At the 2017 NFL owners meeting this past spring, owners voted to approve a rule change proposed by the Competition Committee that disallows teams to intentionally commit multiple fouls during the same down designed to manipulate the clock. Officially, the new rule (12-3-3) reads:
A team may not commit multiple fouls during the same down in an attempt to manipulate the game clock.
Penalty: For multiple fouls to run off time from the game clock: Loss of 15 yards, and the game clock will be reset to where it was at the snap. After the penalty is enforced, the game clock will start on the next snap.
This could be a rule change that didn’t catch your attention when we listed it earlier this year, but if you’re a fan of the 2016 Bengals, Ravens, 49ers or Saints, it certainly did.
In week 11 of the 2016 season, Ravens punter Sam Koch took the ball 23 yards backwards — to the end zone — to take an intentional safety. During this maneuver, the Ravens were also able to commit multiple holding penalties in order to keep the clock running, which didn’t allow the Bengals enough time to make a significant play resulting in a score.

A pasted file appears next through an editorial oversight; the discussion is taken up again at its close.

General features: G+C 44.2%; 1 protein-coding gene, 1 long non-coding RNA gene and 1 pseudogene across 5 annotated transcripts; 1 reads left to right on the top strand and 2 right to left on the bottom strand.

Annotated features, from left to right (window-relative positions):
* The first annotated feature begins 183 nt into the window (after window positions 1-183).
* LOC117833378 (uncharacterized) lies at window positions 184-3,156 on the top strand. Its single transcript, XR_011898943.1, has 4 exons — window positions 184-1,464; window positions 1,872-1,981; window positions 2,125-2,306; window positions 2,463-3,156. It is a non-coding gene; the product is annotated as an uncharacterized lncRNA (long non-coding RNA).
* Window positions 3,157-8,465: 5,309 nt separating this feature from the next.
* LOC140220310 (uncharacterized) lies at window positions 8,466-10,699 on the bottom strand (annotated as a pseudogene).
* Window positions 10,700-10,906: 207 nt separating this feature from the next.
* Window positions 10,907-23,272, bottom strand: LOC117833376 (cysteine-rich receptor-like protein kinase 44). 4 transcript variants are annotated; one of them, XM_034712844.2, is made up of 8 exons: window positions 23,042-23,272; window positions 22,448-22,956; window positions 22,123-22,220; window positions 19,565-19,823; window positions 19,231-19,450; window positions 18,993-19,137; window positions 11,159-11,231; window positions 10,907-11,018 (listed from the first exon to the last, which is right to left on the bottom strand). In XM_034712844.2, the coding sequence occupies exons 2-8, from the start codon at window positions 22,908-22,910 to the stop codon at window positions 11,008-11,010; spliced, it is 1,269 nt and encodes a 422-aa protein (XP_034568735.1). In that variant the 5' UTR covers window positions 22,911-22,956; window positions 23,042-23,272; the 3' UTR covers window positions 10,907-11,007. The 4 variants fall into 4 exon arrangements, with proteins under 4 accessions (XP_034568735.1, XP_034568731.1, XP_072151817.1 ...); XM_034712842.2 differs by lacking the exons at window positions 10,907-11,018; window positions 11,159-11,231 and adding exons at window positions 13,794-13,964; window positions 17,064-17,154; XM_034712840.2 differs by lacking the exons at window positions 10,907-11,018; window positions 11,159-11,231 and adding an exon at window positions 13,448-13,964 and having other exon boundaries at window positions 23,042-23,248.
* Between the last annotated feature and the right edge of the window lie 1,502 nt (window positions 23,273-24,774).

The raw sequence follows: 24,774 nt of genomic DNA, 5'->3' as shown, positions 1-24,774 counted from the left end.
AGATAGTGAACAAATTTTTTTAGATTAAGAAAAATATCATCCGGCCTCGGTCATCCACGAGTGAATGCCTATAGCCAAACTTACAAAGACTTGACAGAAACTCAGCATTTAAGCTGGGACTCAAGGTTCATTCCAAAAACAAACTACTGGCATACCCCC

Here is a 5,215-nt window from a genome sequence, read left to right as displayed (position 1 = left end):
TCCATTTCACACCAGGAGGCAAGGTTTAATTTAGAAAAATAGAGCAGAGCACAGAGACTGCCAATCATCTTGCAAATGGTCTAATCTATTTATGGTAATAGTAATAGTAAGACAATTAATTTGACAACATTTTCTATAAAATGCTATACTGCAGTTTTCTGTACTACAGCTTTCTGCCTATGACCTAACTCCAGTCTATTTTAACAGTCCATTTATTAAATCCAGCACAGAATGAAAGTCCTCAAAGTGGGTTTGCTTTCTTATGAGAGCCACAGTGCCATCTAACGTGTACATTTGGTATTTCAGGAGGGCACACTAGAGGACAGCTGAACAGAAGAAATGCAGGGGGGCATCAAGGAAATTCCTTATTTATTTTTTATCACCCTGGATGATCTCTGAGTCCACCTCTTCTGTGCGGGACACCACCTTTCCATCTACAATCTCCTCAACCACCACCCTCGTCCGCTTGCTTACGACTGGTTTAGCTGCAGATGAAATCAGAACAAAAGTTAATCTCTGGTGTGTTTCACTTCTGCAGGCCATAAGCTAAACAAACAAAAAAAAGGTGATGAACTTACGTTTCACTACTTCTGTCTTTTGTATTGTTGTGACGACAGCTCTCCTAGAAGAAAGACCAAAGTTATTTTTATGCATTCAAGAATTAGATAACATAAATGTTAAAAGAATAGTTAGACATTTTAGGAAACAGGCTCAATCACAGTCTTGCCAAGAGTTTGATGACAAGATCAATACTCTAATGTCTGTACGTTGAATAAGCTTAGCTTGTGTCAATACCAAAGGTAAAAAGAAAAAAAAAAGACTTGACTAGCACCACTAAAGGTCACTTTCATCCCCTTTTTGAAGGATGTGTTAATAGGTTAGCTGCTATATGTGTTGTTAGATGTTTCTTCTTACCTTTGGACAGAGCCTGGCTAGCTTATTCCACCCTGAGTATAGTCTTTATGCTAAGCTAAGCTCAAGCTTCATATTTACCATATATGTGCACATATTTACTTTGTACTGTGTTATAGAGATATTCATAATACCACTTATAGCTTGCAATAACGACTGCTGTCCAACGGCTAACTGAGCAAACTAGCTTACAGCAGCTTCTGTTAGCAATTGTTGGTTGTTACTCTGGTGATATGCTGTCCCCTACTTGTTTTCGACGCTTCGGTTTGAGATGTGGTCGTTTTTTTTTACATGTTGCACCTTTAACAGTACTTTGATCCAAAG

And before that, during week 9, the 49ers coach Chip Kelly employed a similar tactic by instructing his defensive line to commit intentional holds on Saints offensive linesmen in an effort to keep the clock running. Because the rules in 2016 didn’t allow for time to be put back on the clock, the intentional holds could be used to run out the clock, which prevented the Saints from scoring by not allowing them enough time.
Oddly, it was the Ravens and 49ers in Super Bowl XLVII when the Ravens took an intentional safety at the end of the game (video). There were no flags on that play however, despite massive holding being perpetrated by the offensive line.
After the incident in San Francisco, the NFL took steps to stem any similar plays, and instructed officials to deem such tactics as palpably unfair acts, but only after a warning. It could be argued that the Ravens exploited a gap in this addendum to the rule in 2016, as the fouls occurred at the end of the game. But it’s clear that in 2017, it won’t be allowed.
One important enforcement point: this does not apply in all cases where multiple fouls are called within the same down. It must be judged by the officials to be a deliberate effort to manipulate the clock.